If you have not been to the museum to check out the new exhibit, you are missing out! The Dutch Italianates: 17th-century Masterpieces from Dulwich Picture Gallery is at the Museum until Jan 3, 2010. These are extraordinary works by Dutch artists that painted Italian landscapes. You might recognize some of the artists, like Pynacker, Cuyp, and Vermeer. Allow yourself plenty of time to take in each painting as there are so many details to see. It's sort of like a game of I spy, which I play with my classes. I spy two boys fishing...I spy a cow... I spy a bridge... they love to play and everyone gets a turn to spy.
I had a hard time coming up with class ideas for this since the paintings are realistic and so detailed. From what I have seen, the toddler and pre-k classes don't seem to enjoy this style of artwork as much as they enjoy the modern art and Chihuly works on the 3rd floor.
What I decided to do was talk about landscapes. We payed special attention in the exhibit to the land, sky and objects in the landscapes which happened to be a lot of animals. The kids loved finding animals and toddlers made the animal sounds and were very pleased with themselves.
In the pre-k class we used watercolors to paint our land first. Ground for our animals to stand on and then a sky for them to look up at. Prior to the class I drew and cut out horses and sheep. They used watercolor pencils to add details to the animals and then glued them to the watercolor landscapes they painted. We added final details and they were finished!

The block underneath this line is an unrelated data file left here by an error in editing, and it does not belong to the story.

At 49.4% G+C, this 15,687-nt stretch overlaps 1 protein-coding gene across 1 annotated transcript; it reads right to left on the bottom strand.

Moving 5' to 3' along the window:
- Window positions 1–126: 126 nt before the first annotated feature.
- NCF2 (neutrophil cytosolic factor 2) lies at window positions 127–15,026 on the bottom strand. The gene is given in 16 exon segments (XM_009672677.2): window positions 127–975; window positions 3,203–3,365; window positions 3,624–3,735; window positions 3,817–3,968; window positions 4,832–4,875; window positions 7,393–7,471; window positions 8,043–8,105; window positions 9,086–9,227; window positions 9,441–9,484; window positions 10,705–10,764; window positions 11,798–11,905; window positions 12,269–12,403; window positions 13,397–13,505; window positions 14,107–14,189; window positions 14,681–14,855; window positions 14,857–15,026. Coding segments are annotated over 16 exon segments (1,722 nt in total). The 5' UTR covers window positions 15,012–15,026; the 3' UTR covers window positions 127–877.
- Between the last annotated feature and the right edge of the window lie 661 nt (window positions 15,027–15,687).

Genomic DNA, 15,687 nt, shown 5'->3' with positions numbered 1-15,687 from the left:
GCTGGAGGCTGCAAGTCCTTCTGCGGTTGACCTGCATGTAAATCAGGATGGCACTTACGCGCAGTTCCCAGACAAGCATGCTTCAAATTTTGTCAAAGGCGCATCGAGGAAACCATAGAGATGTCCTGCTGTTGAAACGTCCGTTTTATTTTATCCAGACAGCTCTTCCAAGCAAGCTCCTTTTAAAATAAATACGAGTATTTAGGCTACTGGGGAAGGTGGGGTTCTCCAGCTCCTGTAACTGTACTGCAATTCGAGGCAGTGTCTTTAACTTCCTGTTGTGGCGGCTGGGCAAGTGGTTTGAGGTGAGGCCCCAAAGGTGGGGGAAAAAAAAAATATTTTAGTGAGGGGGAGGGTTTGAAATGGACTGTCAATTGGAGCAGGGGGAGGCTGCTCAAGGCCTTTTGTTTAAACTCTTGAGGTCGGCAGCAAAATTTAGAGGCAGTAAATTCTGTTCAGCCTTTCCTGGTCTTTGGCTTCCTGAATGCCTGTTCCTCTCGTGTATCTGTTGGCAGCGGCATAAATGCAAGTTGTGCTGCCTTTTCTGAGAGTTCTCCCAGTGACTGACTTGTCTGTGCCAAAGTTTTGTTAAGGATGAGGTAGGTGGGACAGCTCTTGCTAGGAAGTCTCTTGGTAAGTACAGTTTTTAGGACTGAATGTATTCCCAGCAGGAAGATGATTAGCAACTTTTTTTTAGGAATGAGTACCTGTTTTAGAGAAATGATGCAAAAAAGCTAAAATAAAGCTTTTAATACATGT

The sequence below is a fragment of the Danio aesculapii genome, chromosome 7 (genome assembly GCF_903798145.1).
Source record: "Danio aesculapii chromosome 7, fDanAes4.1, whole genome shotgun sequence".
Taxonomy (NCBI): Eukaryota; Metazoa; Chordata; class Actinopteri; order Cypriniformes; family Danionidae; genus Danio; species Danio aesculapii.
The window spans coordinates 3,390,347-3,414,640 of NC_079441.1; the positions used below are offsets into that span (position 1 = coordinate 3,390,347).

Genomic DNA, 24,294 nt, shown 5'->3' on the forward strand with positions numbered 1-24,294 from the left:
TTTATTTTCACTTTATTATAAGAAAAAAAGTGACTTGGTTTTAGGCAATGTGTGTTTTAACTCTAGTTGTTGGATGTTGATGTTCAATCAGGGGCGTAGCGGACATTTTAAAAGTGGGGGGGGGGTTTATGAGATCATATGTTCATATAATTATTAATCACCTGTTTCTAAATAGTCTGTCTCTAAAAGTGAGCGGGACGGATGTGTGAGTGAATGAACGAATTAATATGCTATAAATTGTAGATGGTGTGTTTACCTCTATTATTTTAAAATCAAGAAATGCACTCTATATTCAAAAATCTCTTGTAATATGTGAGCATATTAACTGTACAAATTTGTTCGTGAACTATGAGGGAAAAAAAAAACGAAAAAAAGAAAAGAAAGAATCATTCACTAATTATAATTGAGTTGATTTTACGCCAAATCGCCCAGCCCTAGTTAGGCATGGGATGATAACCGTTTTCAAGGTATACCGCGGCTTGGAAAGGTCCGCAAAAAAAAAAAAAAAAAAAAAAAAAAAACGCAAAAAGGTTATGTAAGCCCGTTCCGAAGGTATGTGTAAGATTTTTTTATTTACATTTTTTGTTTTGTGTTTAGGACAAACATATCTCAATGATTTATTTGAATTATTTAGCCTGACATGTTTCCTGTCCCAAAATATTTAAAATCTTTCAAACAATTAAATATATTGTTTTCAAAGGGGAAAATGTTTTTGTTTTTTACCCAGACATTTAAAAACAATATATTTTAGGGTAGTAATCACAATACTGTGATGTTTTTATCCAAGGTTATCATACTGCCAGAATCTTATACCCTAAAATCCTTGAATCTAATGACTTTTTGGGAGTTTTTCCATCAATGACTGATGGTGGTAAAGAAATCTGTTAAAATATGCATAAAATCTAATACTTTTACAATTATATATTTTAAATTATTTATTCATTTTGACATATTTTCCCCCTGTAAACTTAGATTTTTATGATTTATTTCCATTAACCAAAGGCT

You will need: -50 lb water color paper -watercolors -water and brushes -watercolor pencils -glue -animal shapes
The toddler class was a bit different. We used sponges and tempera paints to create our landscapes. First I gave them green and yellow to sponge their ground. Then I gave them blue to make a sky. We finished with some brown to add trees or mountains..or DIRT, one child yelled. :) We glued our animals on top and finished with an oval mat.
Wife, Mom, Artist and Education Coordinator at City Arts Center. I believe art is a child's first written language. They have a creative spirit and imagination others tend to lose as they grow up. Many famous artists have tried to duplicate the way children paint and draw knowing that children have a true artistic bravery, unafraid and unabashed. I have the wonderful opportunity to share art with children and watch this process unfold. It truly is magical.